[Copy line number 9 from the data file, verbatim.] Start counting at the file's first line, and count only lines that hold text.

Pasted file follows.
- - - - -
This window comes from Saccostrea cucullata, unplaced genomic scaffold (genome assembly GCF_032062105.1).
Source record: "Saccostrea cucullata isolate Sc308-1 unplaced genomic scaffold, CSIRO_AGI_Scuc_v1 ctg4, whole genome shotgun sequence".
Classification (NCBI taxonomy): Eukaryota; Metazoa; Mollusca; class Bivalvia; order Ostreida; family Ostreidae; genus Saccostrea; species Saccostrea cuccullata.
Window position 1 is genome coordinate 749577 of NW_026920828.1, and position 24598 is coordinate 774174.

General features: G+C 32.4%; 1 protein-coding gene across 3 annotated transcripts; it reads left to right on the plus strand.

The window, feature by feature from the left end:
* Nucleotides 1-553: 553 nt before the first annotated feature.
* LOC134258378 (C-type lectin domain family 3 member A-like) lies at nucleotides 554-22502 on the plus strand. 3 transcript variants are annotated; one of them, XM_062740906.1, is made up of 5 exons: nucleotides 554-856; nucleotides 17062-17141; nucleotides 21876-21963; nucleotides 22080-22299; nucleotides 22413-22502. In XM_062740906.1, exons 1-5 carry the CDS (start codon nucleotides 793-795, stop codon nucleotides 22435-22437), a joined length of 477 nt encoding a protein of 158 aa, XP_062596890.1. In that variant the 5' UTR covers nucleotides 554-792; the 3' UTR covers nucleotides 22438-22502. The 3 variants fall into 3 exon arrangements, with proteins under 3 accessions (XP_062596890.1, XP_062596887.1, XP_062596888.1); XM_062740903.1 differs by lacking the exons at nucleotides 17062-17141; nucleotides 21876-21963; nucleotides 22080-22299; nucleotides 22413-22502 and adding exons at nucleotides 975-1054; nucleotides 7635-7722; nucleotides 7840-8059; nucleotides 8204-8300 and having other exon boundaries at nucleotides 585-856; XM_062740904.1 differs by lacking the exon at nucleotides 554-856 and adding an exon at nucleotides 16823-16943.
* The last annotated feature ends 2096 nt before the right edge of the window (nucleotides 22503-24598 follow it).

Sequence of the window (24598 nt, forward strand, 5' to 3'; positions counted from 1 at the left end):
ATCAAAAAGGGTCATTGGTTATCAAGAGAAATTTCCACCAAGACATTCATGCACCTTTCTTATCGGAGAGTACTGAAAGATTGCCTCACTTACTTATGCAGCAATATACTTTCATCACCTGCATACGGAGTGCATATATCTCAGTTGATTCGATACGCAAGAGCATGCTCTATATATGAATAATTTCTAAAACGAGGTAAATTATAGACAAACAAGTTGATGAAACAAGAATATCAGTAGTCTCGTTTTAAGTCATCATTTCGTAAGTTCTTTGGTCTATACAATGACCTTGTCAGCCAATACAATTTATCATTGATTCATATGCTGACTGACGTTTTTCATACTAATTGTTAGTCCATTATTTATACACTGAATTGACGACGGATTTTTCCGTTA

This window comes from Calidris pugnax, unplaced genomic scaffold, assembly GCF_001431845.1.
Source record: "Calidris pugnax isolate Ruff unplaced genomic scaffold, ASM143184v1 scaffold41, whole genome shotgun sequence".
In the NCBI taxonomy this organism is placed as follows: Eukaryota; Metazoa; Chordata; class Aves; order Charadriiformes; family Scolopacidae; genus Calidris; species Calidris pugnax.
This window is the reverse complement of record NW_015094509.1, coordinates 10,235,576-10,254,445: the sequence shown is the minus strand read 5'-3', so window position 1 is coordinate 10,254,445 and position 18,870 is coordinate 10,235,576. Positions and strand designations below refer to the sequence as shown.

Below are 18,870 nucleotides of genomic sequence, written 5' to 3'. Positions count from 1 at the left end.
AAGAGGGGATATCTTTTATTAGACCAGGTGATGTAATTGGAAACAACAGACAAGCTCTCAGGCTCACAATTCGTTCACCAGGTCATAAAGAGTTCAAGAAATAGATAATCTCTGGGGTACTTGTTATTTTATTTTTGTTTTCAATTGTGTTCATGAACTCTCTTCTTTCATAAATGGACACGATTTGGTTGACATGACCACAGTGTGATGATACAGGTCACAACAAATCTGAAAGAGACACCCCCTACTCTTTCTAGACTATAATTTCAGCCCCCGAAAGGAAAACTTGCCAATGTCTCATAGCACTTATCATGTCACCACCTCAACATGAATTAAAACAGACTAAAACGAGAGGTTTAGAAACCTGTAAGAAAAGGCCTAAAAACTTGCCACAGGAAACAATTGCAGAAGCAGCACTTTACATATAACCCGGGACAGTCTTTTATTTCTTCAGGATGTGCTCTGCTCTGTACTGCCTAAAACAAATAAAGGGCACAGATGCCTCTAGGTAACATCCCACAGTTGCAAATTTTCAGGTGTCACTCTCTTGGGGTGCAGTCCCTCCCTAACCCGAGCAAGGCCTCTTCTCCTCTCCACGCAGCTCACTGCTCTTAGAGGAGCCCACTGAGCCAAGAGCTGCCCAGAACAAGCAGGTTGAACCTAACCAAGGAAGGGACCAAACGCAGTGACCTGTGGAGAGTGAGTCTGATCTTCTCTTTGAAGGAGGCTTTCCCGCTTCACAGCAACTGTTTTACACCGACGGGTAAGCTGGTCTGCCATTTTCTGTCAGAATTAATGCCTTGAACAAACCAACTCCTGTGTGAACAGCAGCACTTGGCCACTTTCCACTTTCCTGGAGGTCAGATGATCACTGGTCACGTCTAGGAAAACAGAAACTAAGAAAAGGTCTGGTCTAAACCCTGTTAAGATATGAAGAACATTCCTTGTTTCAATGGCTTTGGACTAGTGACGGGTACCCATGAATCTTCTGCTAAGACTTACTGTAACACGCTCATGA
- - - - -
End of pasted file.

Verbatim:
* The last annotated feature ends 2096 nt before the right edge of the window (nucleotides 22503-24598 follow it).